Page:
Airlines are telling Congress they need another round of payroll subsidies so that they stay ready to return to flying once passengers are ready to fly and support the economy. They’re claiming that they aren’t going to bring flights back until demand is there, and they aren’t going to keep the employees on board and ready to grow the ariline because they have to cut costs.
Except that’s not what they’re doing or planning. Airlines will make the investments necessary to capture passenger demand once it’s there. And that’s what they’re telling employees, too.
Speaking to a group of pilots at the end of last week, a recording of which was reviewed by View From The Wing, American Airlines CEO Doug Parker laid out plans not to cut flights further during the winter this year and to grow the schedule for next year even in advance of passenger demand,
Even if demand stays where it is, you will see us flying a similar level as this for the next 6 months as we get into spring we’ll start ramping up the schedule even if demand is where it is because it will be more seasonal, we’ll move into a summer period and we’ll need more flying.
One argument for government to provide subsidies to prevent furloughs is to keep people connected to their employer, so that the economy doesn’t take as long to sort out who is going to work where. But Parker tells employees that without subsidies there will be furloughs – but that he expects to bring everyone back from furlough quickly,
I fully expect that sometime in the spring we’ll start recalls. And hopefully the easier way to say this is to tell you that we’ve retired a number of our aircraft early.. but if we have all the airlines [sic] we currently own flying by next summer that’s an airline that’s going to be something like 10% smaller, let’s say, 10% – 15% smaller than the airline we flew in 2019. Well I told you we’ve had 12,500 individuals voluntarily leave the airline. That’s close to 10% of the total people in the company. Overly simplified math.
My point is this. If we can get this airline back to where we’re flying just the airplanes we own, we’re going to need all the people that are here today pretty much. There’s a possibility anyway that we need everyone back by sometime in 2021.
I am highly hopefully this is not one of those furloughs where people leave and we don’t see them again. Indeed if we have to get to that position our objective is going to be to stay in touch with everyone on furlough, let them know they’re part of this company and that we can’t wait to get them back…
I believe that’s where we end up, I got to be careful about that, I don’t want to make it sound like it’s a certainty..demand could stay very low, but I’ll tell ya that’s not what our plans are.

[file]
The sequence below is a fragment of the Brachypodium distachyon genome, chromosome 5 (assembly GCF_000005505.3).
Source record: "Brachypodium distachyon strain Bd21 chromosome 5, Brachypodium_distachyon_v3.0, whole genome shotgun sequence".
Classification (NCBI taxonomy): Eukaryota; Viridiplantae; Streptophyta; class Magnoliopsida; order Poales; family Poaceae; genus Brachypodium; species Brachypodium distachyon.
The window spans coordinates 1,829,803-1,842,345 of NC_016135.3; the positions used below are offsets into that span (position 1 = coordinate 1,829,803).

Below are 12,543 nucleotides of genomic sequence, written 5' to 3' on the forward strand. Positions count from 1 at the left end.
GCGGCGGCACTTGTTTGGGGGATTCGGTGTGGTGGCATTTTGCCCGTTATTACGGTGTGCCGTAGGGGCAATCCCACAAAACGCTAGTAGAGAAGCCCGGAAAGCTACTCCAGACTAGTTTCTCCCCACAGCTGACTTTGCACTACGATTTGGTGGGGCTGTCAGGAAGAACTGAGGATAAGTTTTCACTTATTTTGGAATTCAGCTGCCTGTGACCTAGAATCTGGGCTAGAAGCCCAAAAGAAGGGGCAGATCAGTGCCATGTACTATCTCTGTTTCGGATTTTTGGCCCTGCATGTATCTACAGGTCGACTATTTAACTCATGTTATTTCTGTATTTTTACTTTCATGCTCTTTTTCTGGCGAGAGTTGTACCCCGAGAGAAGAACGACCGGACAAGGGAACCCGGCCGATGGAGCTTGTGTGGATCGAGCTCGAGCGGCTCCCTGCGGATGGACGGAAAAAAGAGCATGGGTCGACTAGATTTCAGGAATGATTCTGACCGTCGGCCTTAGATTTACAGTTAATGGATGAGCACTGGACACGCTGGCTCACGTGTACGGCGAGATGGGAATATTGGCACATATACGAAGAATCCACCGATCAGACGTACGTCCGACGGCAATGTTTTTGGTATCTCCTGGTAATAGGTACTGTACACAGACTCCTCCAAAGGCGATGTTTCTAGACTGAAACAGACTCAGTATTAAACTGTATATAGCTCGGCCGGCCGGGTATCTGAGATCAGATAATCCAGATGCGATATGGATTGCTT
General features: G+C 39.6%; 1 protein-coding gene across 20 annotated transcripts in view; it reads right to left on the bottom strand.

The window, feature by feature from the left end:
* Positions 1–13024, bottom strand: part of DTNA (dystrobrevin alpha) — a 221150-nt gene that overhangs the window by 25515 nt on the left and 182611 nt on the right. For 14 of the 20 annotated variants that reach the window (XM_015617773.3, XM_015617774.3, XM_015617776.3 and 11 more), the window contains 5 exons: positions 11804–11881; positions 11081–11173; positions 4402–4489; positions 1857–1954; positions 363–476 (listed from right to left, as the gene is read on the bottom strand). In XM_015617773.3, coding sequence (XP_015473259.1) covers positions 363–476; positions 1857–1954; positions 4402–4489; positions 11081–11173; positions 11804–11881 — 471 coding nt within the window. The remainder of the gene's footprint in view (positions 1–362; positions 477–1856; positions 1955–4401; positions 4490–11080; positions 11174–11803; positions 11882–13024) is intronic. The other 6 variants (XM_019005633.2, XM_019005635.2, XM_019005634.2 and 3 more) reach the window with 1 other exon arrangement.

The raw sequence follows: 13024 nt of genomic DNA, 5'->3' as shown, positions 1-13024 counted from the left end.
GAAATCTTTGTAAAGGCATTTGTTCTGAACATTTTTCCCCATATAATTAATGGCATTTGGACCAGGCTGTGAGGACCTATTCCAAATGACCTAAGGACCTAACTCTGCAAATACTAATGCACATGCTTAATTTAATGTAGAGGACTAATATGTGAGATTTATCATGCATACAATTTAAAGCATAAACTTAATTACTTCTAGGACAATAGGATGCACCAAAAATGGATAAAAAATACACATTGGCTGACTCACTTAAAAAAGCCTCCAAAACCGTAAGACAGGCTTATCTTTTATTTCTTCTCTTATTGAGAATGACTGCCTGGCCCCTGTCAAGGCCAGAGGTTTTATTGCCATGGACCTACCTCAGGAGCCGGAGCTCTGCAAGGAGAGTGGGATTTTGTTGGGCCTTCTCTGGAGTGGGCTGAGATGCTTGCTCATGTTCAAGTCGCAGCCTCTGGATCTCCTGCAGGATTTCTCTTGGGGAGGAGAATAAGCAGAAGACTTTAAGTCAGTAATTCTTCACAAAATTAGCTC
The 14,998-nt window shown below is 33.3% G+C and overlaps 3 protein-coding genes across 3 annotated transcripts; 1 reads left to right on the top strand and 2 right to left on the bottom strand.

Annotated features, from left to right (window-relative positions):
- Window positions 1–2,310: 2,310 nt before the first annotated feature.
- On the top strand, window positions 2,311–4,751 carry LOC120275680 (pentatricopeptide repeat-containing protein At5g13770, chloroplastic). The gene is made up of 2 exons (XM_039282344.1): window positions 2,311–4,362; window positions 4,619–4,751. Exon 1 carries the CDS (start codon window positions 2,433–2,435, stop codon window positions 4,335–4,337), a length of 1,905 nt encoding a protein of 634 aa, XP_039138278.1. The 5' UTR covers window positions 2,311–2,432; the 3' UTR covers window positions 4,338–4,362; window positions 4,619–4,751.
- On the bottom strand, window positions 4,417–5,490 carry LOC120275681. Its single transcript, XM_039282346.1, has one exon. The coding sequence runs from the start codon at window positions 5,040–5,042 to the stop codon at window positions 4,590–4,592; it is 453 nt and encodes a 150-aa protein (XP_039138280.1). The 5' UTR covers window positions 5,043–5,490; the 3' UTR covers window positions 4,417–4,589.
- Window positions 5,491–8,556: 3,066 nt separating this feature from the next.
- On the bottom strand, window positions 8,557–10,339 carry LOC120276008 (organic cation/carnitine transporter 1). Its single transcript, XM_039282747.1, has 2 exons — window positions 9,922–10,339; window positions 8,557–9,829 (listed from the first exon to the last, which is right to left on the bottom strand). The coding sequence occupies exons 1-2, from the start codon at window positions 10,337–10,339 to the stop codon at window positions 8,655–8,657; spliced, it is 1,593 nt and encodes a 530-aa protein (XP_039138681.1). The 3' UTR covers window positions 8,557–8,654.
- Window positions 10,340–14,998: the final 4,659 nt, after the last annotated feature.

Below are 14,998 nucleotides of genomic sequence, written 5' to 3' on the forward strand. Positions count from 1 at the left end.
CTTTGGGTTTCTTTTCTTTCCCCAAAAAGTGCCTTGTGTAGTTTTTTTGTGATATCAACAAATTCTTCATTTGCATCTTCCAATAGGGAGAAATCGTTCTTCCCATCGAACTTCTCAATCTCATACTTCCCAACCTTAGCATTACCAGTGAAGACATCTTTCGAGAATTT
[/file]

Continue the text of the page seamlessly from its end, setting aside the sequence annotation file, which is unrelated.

What’s more he explains that they’re keeping people on payroll that they do not need today, even without additional government subsidies, so that they can be ready to increase their flying. They need to do that with pilots, because it takes time to train and keep pilots current, but they don’t need to do that with other work groups,
One way to make that point is to note the difference in the number of pilots furloughed as a percentage of the total group versus the other groups, a number I don’t know off the top of my head… 1600 pilots compares to over 8100 flight attendants, and the reason..which is a much higher percentage of flight attendants than pilots for example, and the reason that is is because pilots take a long time, if we furlough pilots and then want them back next summer, that’s not a really smart thing to do because of how long it takes to get you back current and people back in the right seats etc.
The reason that number is smaller is because we do plan to be bigger. If we planned to stay this size for a long period of time, the number of pilots furloughed would look a lot like the same percentage at the number of flight attendants furloughed and the same as other groups, but that’s not the case because we really do intend to be hiring people back and bringing people back and if you have that view as we do it doesn’t make sense to do as many pilots.
Parker explains basics of the airline industry that you’re seeing repeated at other airlines, and that undermine the argument for government subsidies. They’re not in imminent risk of going out of business, and they’re making plans and investments to grow in advance of a return to normal. That means they’ll be ready to support the economy, whether more funds flow from the government or not.
American Airlines is more optimistic in its public statements than other airlines, though of course if an airline doesn’t expect to bring all of its employees back by April 1 then there’s absolutely no support for continuing to subsidize payrolls and have people paid not to work until that time – it would just kick the furlough can down the road (past the election), and delay the transition of talent to places where it can benefit the economy.